Not Fade Away (2012)
Sometimes truly sensational movies largely go unnoticed. This is a film of joyful importance, so see it.
Rating: Can be seen anywhere, particularly if you have a great sound system. Regardless, hunt down the soundtrack.
To quote a comment appearing in Rolling Stone, Not Fade Away by Writer/Director David Chase is a “love letter to rock and roll”. Seen through the eyes of a group of high school graduates and their girlfriends wrestling with the profound changes occurring in the 1960’s as they try to start a rock band, it is a colossal reminder of what it means to be young.
Having already proved his enormous talent with his creation of the long-running TV hit, The Sopranos (1999-2007), Mr. Chase also proves to be a great historical observer of our own country. Here, he opens the door for viewers like me to relive a time that is all but misunderstood to this very day.
All of the young people are genuinely superb, and it is worth noting that their actual names are unrecognizable. I don’t mean to insult them by leaving them go personally unmentioned, but they will all quickly earn your praise.
The importance of Not Fade Away is found both from Mr. Chase’s recreation of the turmoil of the 1960’s and Steve Van Zandt’s supervision of an extraordinary musical score. They teamed up in The Sopranos, and the boys strike pay dirt once again.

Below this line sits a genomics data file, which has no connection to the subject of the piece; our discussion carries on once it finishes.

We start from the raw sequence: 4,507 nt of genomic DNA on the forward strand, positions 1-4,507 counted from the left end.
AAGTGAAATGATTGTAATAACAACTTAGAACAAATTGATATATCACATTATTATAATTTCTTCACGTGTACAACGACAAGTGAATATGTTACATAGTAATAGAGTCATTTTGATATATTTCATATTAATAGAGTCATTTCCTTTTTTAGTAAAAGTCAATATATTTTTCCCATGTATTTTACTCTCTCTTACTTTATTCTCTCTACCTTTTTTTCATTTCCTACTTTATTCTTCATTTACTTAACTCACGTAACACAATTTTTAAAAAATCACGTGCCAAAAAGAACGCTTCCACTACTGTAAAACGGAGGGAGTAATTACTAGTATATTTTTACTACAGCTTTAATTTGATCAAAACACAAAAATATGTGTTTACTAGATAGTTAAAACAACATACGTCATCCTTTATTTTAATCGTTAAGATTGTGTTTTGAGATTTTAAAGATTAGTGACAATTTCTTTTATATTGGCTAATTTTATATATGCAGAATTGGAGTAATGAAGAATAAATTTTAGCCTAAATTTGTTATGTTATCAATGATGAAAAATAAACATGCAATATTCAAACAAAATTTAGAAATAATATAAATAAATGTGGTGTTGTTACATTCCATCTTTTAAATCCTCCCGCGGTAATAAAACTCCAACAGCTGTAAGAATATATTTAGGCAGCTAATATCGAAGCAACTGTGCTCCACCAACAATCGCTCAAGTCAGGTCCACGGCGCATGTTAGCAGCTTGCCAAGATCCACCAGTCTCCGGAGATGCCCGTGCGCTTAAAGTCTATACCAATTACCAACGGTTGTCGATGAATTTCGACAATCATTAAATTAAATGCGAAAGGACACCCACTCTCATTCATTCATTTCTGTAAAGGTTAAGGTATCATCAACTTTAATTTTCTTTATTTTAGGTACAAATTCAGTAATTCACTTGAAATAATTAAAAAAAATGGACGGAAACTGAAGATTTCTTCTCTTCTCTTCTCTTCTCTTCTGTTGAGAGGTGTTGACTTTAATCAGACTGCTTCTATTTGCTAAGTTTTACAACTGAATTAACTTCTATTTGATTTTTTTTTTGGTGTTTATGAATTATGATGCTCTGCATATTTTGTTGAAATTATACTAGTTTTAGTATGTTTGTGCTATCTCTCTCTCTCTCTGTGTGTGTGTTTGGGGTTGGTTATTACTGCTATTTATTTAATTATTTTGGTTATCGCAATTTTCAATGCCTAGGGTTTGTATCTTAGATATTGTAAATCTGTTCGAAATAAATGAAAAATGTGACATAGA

To begin with, the movie concentrates on the time spanning 1963 through 1967. In October of 1963, most American families were no different than those of the 1950’s. However, everything changed in November with the assassination of JFK followed 3 weeks later by the release of the first Beatles song on radio. Adults were rankled as young people entered a new world, and a profound chasm was unintentionally created.
I must admit that I know this first hand, as I graduated from high school in Batesville, Indiana in 1965. Nearly all the kids graduating in 1963 adopted the roles and attitudes of our parents, while those like me entered a version of Adolphus Huxley’s “A Brave New World”.
Like 18-year old Douglas, whose father is played here by James Gandolfini, I entered college in the Fall of 1965 with a crew cut only to return home for Christmas that year with hair down to my shoulders. My father, a hardworking rural mail carrier and a veteran of World War II, had the same reaction as Mr. Gandolfini, namely “Get your hair cut, damn it, it looks like shit!”;
I wasn’t about to, and neither was Mr. Gandolfini’s son. I didn’t understand my dad any more than he understood me at the time, and the gap only widened. My parents continued to watch Lawrence Welk on TV while I and many others were immersed in the Beatles, the Rolling Stones, Eric Burdon and the Animals and the Dave Clark Five. As Eric Burdon memorably sang,
We gotta get outta this place,
If it’s the last thing we ever do,
We gotta get outta this place,
Girl, there’s a better life for me and you.
In the film, Mr. Van Zandt is given full access to the music of the time. You see repeatedly actual footage of performances by Bo Diddley, Mike Jagger and Keith Richards, and it was astonishing to see a fresh-faced Mr. Richards performing long before he physically accumulated so many hard-earned miles.